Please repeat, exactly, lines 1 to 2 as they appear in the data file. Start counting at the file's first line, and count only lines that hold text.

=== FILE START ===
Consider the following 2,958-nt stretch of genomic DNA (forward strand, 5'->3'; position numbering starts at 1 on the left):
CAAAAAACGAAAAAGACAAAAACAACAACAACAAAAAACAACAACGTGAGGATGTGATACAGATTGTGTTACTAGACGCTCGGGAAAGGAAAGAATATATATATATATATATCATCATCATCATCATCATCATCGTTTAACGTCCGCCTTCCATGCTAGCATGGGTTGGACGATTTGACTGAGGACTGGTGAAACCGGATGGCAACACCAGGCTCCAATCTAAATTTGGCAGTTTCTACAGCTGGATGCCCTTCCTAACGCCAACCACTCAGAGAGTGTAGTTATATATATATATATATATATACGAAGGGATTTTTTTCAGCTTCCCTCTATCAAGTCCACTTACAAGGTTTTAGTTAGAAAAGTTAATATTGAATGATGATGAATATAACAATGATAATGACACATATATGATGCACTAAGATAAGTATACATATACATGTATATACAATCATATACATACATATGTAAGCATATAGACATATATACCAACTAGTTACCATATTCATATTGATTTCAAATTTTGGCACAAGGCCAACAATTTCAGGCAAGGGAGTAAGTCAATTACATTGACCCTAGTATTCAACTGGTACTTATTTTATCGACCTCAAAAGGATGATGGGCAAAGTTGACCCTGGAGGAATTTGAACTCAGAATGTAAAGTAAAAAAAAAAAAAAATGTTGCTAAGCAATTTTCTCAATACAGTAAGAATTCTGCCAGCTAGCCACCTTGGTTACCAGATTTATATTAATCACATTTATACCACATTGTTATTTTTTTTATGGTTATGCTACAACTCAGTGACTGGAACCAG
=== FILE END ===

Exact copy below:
Consider the following 2,958-nt stretch of genomic DNA (forward strand, 5'->3'; position numbering starts at 1 on the left):
CAAAAAACGAAAAAGACAAAAACAACAACAACAAAAAACAACAACGTGAGGATGTGATACAGATTGTGTTACTAGACGCTCGGGAAAGGAAAGAATATATATATATATATATCATCATCATCATCATCATCATCGTTTAACGTCCGCCTTCCATGCTAGCATGGGTTGGACGATTTGACTGAGGACTGGTGAAACCGGATGGCAACACCAGGCTCCAATCTAAATTTGGCAGTTTCTACAGCTGGATGCCCTTCCTAACGCCAACCACTCAGAGAGTGTAGTTATATATATATATATATATATACGAAGGGATTTTTTTCAGCTTCCCTCTATCAAGTCCACTTACAAGGTTTTAGTTAGAAAAGTTAATATTGAATGATGATGAATATAACAATGATAATGACACATATATGATGCACTAAGATAAGTATACATATACATGTATATACAATCATATACATACATATGTAAGCATATAGACATATATACCAACTAGTTACCATATTCATATTGATTTCAAATTTTGGCACAAGGCCAACAATTTCAGGCAAGGGAGTAAGTCAATTACATTGACCCTAGTATTCAACTGGTACTTATTTTATCGACCTCAAAAGGATGATGGGCAAAGTTGACCCTGGAGGAATTTGAACTCAGAATGTAAAGTAAAAAAAAAAAAAAATGTTGCTAAGCAATTTTCTCAATACAGTAAGAATTCTGCCAGCTAGCCACCTTGGTTACCAGATTTATATTAATCACATTTATACCACATTGTTATTTTTTTTATGGTTATGCTACAACTCAGTGACTGGAACCAG